'Conversation' on canvas; 'passion' of painting

THIS MONTH'S show at Slayton House Gallery in Wilde Lake Village Center features realistic oil paintings by Fred Peacock and abstracts by Estela Rotondaro.

Peacock, a resident of Harper's Choice who also lives part-time near Garrett County's Deep Creek Lake, has 23 paintings in the show.


"Twenty-one are of the Youghiogheny River" in Western Maryland, he said. The other two are of the woods surrounding the river.

"The river is beautiful and wild," Peacock said in a phone interview from his home in Garrett County. "The woods are beautiful. It is a place that soothes my soul. I just love being here. I think that comes out in my paintings. ... When I'm painting and it's going well, I feel like this is what I was born to do."


Peacock, 60, said he has always enjoyed the process of making art. But he did not have the time to devote to it until after he retired in 2003. He was a research economist for the Montgomery County Department of Park & Planning.

He has not taken an art class since his first year in college, he said. Rather, he learned from books and by doing.

"I paint for about three to four hours most days," Peacock said. "I start off using a photograph to get all the shapes down on canvas. Then, in the second half of the process, the painting itself is telling you what it needs to move forward: whether it needs a light shape or dark shape; what colors it needs to balance. It's like a conversation between me and the painting. I make a few brush strokes, then stand back and look. I like the interactivity.

"I like seeing it, then interpreting what I see and reacting to that, then gradually taking it to completion," he said.

Peacock likes his paintings to make an impression from across a room.

"Very light lights and very dark darks -- that's what I'm drawn to when I'm going through a gallery," Peacock said. That's also why he enjoys painting the river and the woods.

"I like the white of the water and the dark trees and dark rocks. It's an exciting subject," he said.

In contrast to Peacock's realistic work, Rotondaro, a former Hickory Ridge resident who lives in Bethesda, creates abstract images. The 18 pieces she has submitted for the show express deeply personal emotions and memories, she said.


"One of my favorites is called, Trying to Forget," Rotondaro said. "It's a very small painting. It reflects a very sad moment in my life that I try to forget. It's a spot of color; then [it depicts] trying to erase the color -- trying to avoid the memory. You do something to try to erase what you are trying to forget, but it doesn't completely erase."

Another of her favorites is called, Devant L'Orage, or 'Before the Storm,' Rotondaro said. "It's a mix of very strong red with a little bit of black, [representing the feeling] just before a big storm starts," she said.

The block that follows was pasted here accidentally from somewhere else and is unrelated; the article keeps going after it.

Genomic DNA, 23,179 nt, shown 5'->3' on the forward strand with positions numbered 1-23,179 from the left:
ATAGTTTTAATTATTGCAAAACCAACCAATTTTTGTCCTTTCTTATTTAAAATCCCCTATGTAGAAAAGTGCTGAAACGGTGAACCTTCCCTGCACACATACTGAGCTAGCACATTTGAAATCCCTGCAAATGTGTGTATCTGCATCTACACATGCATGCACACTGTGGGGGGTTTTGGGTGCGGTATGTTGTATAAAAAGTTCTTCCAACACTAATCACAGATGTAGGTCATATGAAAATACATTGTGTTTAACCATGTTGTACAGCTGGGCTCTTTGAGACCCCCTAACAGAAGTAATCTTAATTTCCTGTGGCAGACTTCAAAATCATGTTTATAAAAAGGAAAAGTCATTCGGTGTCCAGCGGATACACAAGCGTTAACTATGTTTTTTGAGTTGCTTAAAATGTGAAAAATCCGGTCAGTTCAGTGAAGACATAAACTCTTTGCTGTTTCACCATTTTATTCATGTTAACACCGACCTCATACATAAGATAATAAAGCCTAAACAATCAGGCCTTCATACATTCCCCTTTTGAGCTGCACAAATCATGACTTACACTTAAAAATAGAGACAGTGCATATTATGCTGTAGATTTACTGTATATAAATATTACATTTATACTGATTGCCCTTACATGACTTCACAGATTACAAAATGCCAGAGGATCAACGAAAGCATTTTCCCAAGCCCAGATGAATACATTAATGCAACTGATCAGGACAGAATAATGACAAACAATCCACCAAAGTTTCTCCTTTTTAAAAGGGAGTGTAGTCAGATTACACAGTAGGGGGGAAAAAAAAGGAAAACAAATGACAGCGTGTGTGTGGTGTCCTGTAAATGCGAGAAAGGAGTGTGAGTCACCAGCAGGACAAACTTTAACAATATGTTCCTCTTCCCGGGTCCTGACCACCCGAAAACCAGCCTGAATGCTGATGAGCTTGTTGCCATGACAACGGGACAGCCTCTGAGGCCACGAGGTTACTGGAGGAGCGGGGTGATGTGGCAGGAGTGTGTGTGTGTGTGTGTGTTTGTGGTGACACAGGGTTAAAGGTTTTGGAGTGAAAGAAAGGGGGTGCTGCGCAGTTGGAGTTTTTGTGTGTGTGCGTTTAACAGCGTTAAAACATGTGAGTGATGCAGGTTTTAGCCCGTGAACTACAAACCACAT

Rotondaro said she enjoys the freedom abstract painting gives her.

"I like the passion," Rotondaro said. "You can express yourself differently. I don't like to do things the way everyone else does."

Rotondaro takes art classes in Buenos Aires, Argentina, her native city, where she still has many friends. Before becoming an artist, she was a bilingual secretary and journalist. Creativity runs in her family. Her husband, Reuben, is a writer whose work has been published in Argentina; her son Pablo writes poetry.

"It's important that a painting says something to you," Rotondaro said. "Even if the person sees something completely different than I do, it's a connection with somebody else."


The exhibit runs through Feb. 5. Gallery hours are from 9 a.m. to 9 p.m. Monday through Thursday, 9 a.m. to 5 p.m. Friday and 9 a.m. to 2 p.m. Saturday. Information: Slayton House, 410-730-3987.

Drumming for children

Wilde Lake resident Jonathan Murray, a professional drum-circle facilitator and proprietor of FunDrum Rhythm Circles, has joined with the Wilde Lake Community Association and the Rumble Club to sponsor a community drum circle to raise money for tsunami victims, particularly children.

"I lived in Nepal for three years. I have friends in Sri Lanka and have been to many of the places that were affected," Murray said. "It made it personal for me. I wanted to help, and I was looking for a way to broaden it to the community."

The Wilde Lake Community Association donated space at Slayton House. Murray will bring most of the instruments. The Rumble Club, a drum circle that meets monthly in Baltimore, will bring some of its members.

"All the proceeds will go to UNICEF," Murray said. "We chose UNICEF because it focuses on children. In focusing on children, they are focusing on families and communities."


Anyone can participate. Many kinds of drums and other percussion instruments will be available.

"We will create spontaneous music. It's a lot of fun, and it's a great way to release the stress we have all been feeling by absorbing this tragedy," Murray said.

A donation of $5 or more is requested. Checks should be made payable to the US Fund for UNICEF. Write "Tsunami Relief Fund" in the memo portion of the check.

The drumming circle will be held from 7:30 p.m. to 9:30 p.m. Saturday. Information: 410-964-DRUM, or Slayton House, 410-730-3987.